Tuesday, June 29, 2010

I’m going to keep training


There’s a saying in martial arts: A black belt is just a white belt who refused to give up.

I was reminded of this when I was chatting with an acquaintance recently and mentioned my involvement in taekwondo. The woman asked me what I planned to do now that I’d earned my black belt. I was surprised by the question because I’ve never considered that my black belt would be the end of the journey. “I plan to keep doing what I’ve been doing for the last four years,” I told her. “Train to get better.”

I think some people see being published a little like being a black belt. You’ve reached the ultimate goal so why not sit back and bask in the all glory and enjoy a glamorous life.

Okay. First of all, between you and me, there’s not a lot of actual glamor in being published. Don’t get me wrong. It’s great. There’s nothing like seeing your name on the cover of a book or being able to find yourself on the library shelf. But it’s not like folks are throwing parades in your honor or tucking money into your pockets or even bumping your name to the top of the list at restaurants. I can’t even get any love in my own neighborhood. One day, I was outside visiting with my friend when her daughter got off the bus all excited. She was yammering away about how a “Real, live children’s author!” was coming to school for Career Day. My friend kind of laughed then said, “Well, yes. That would be Mrs. Van Vleet.”

When she found out it was just her boring, old neighbor, the girl’s face fell. Then she said, “Oh.”

Yep. Real glamorous!

All being published means is that you’ve mastered the basics and somebody, somewhere liked your work. Many times there’s a bit of luck or good timing thrown in, too. Published or not, writing is still hard work. It’s also thrilling and intoxicating and yes, so frustrating that you want to bang your head against the nearest wall at times. Martial arts is the same way. Even as a black belt, I frequently get my behind kicked (usually by some kid my son’s age!) and it’s not usual for me to blank out on a basic move. My point is, there is no big “You Have Arrived” sign waiting for you. Being published is not the end of the journey; it’s just a nice rest stop where you can sit down and gather your strength and look at a map to try to figure out where you want to go next.

I don’t know about you, but I have a lot of places I want to see, a lot of books I want to write.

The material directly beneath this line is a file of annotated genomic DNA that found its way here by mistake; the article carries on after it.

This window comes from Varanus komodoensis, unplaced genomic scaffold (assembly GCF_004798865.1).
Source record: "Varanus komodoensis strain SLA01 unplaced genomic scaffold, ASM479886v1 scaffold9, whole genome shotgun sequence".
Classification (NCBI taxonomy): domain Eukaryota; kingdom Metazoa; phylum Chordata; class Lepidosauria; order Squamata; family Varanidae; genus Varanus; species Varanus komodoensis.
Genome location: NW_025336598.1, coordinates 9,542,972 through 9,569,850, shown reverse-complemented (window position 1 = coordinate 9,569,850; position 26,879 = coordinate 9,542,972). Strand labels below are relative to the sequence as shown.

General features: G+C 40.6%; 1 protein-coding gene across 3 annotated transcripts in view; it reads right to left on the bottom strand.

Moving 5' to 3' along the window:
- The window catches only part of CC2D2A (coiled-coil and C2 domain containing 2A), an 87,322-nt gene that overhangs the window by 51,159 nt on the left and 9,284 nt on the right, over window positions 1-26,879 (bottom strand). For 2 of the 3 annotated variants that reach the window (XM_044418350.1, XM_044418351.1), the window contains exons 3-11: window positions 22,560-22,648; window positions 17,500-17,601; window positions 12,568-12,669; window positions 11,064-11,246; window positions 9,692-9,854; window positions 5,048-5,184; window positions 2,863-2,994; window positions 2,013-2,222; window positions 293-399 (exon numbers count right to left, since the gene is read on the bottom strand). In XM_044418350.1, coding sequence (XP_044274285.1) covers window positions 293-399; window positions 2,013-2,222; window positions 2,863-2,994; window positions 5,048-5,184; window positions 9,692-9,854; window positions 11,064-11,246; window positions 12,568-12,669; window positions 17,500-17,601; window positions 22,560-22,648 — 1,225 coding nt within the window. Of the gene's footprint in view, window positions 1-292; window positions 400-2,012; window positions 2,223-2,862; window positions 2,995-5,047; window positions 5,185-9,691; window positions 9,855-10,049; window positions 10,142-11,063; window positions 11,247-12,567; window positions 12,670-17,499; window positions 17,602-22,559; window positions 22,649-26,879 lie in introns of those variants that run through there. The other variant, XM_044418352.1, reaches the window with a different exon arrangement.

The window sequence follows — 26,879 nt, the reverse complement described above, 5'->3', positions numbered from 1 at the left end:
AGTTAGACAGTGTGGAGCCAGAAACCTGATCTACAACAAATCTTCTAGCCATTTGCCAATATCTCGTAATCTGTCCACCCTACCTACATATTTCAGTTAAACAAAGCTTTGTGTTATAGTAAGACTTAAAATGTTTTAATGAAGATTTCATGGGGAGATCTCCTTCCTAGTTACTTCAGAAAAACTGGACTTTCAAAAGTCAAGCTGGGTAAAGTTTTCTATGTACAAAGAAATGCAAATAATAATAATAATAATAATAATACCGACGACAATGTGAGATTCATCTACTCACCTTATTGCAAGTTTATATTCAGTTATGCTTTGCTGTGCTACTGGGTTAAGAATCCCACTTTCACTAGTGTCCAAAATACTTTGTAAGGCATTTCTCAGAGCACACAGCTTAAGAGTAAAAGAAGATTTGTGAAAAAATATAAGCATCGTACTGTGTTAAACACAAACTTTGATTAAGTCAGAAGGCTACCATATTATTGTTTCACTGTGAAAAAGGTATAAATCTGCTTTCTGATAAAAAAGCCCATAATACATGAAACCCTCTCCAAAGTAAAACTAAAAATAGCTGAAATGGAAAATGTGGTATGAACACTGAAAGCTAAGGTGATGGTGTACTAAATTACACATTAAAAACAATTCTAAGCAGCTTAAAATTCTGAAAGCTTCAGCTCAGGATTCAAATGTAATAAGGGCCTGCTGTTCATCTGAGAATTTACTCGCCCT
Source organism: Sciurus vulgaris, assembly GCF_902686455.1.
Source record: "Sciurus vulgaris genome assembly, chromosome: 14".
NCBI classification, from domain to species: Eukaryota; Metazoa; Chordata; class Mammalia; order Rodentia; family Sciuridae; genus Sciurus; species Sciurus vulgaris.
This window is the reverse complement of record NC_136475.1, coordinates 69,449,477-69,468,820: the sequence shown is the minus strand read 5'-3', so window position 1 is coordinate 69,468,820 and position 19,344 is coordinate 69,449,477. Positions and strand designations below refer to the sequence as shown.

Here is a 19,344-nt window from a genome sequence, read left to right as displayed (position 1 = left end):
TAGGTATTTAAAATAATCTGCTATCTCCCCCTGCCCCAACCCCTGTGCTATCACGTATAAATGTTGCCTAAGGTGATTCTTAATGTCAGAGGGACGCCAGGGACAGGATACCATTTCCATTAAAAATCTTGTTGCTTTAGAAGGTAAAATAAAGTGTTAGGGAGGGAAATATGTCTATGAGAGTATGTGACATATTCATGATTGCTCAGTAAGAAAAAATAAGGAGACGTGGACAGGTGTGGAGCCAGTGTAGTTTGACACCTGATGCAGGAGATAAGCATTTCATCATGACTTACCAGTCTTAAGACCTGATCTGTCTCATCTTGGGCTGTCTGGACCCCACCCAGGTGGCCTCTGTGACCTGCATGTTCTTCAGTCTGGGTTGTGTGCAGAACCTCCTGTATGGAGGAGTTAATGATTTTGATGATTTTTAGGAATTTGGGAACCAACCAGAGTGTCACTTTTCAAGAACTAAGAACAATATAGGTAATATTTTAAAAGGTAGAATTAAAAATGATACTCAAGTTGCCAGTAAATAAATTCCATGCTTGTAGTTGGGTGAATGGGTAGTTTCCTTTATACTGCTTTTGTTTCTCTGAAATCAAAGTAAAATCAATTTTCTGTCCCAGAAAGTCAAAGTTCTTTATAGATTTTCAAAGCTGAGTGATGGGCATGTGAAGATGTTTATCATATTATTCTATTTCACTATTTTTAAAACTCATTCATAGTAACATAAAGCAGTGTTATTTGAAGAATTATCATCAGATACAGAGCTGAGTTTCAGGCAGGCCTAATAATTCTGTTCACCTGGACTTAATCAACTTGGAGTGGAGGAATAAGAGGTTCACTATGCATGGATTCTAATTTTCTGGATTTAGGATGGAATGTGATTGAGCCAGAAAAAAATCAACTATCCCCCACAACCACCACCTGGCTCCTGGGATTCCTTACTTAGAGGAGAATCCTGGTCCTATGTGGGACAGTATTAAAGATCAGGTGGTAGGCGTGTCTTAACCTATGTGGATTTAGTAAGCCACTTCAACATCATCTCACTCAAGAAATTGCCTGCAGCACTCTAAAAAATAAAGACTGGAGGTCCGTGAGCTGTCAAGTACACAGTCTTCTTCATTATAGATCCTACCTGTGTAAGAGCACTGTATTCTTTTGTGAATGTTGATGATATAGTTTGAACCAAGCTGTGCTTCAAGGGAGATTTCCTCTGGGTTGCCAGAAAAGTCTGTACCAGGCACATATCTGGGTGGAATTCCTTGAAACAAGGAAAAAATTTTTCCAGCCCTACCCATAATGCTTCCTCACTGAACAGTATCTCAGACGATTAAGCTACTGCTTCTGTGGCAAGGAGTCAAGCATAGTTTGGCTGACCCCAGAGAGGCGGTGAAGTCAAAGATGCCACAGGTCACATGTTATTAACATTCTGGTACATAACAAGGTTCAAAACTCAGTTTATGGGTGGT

I’m going to keep on training and try to get better. How about you? After all, an author is just a writer who refused to give up.

{ 7 comments… read them below or add one }

Andrea 01.13.10 at 9:04 am

Great post, Carmella! This is so true. There is always more you can learn, and there are always more stories waiting to be told.

I’m surprised at the reaction of your friend’s daughter, though. Perhaps she already knew you’re a writer. When I told students at the school where I taught I had published some books, they were all very impressed and excited. They wanted me to help them write their own books and wanted to know how I got the words put into the covers. Of course, they didn’t realize how much hard work goes into getting there.

Andrea 01.13.10 at 9:05 am

Debbie, I like your cartoon, too!

Christina 01.13.10 at 1:54 pm

Great post Carmella! I love your comparison to being a black belt. And of course I’m so impressed with your taekwondo skills!

Kate 01.13.10 at 10:23 pm

I want that on a big poster. Or a t-shirt. I need to remember it when I feel like I’m always six months behind everyone else in original settings. Seriously, this is a must read post!

Kate 01.13.10 at 10:23 pm

My html didn’t work:

A black belt is just a white belt who refused to give up.

Laura Sherman 01.16.10 at 11:15 am

I really enjoyed your article!

I am a chess coach and freelance writer (yes, I know, an odd combination). I feel that everyone can really do whatever they decide to do, but they do have to practice and persevere. In the chess world, some people think that Grandmasters are born. Not so. It take a lot of study and hard work, but I think anyone can get very good at chess (really at any age).

Thank you for your article! May I quote you on my blog?

Christy Evers 01.24.10 at 12:19 pm

Very well put! I just started taking Taekwondo with my kids. We’re about to test for our yellow belt next week, so I can really relate to this! I’m aiming for a black belt and not intending to stop, and I’m aiming for publication, with the same intentions. :0)

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